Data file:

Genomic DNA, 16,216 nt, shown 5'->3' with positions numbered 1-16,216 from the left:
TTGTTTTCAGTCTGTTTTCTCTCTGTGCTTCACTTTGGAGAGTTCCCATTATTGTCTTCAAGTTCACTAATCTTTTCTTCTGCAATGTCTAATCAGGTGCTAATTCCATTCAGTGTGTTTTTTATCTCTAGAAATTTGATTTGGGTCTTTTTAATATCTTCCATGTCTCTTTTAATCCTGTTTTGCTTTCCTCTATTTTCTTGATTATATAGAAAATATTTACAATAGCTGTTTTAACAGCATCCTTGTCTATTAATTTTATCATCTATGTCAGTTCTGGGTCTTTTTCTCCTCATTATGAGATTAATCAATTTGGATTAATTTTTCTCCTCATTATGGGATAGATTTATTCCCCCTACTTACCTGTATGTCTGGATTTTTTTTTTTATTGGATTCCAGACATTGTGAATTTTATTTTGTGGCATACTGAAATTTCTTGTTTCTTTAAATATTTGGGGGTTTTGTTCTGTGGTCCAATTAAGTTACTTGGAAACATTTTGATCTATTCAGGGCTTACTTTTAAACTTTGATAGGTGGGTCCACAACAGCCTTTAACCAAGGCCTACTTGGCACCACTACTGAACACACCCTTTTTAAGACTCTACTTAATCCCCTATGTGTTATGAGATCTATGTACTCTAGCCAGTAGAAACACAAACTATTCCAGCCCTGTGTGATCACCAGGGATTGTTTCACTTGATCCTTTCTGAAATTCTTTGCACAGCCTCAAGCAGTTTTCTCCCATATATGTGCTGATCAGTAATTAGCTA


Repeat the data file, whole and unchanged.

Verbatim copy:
Genomic DNA, 16,216 nt, shown 5'->3' with positions numbered 1-16,216 from the left:
TTGTTTTCAGTCTGTTTTCTCTCTGTGCTTCACTTTGGAGAGTTCCCATTATTGTCTTCAAGTTCACTAATCTTTTCTTCTGCAATGTCTAATCAGGTGCTAATTCCATTCAGTGTGTTTTTTATCTCTAGAAATTTGATTTGGGTCTTTTTAATATCTTCCATGTCTCTTTTAATCCTGTTTTGCTTTCCTCTATTTTCTTGATTATATAGAAAATATTTACAATAGCTGTTTTAACAGCATCCTTGTCTATTAATTTTATCATCTATGTCAGTTCTGGGTCTTTTTCTCCTCATTATGAGATTAATCAATTTGGATTAATTTTTCTCCTCATTATGGGATAGATTTATTCCCCCTACTTACCTGTATGTCTGGATTTTTTTTTTTATTGGATTCCAGACATTGTGAATTTTATTTTGTGGCATACTGAAATTTCTTGTTTCTTTAAATATTTGGGGGTTTTGTTCTGTGGTCCAATTAAGTTACTTGGAAACATTTTGATCTATTCAGGGCTTACTTTTAAACTTTGATAGGTGGGTCCACAACAGCCTTTAACCAAGGCCTACTTGGCACCACTACTGAACACACCCTTTTTAAGACTCTACTTAATCCCCTATGTGTTATGAGATCTATGTACTCTAGCCAGTAGAAACACAAACTATTCCAGCCCTGTGTGATCACCAGGGATTGTTTCACTTGATCCTTTCTGAAATTCTTTGCACAGCCTCAAGCAGTTTTCTCCCATATATGTGCTGATCAGTAATTAGCTA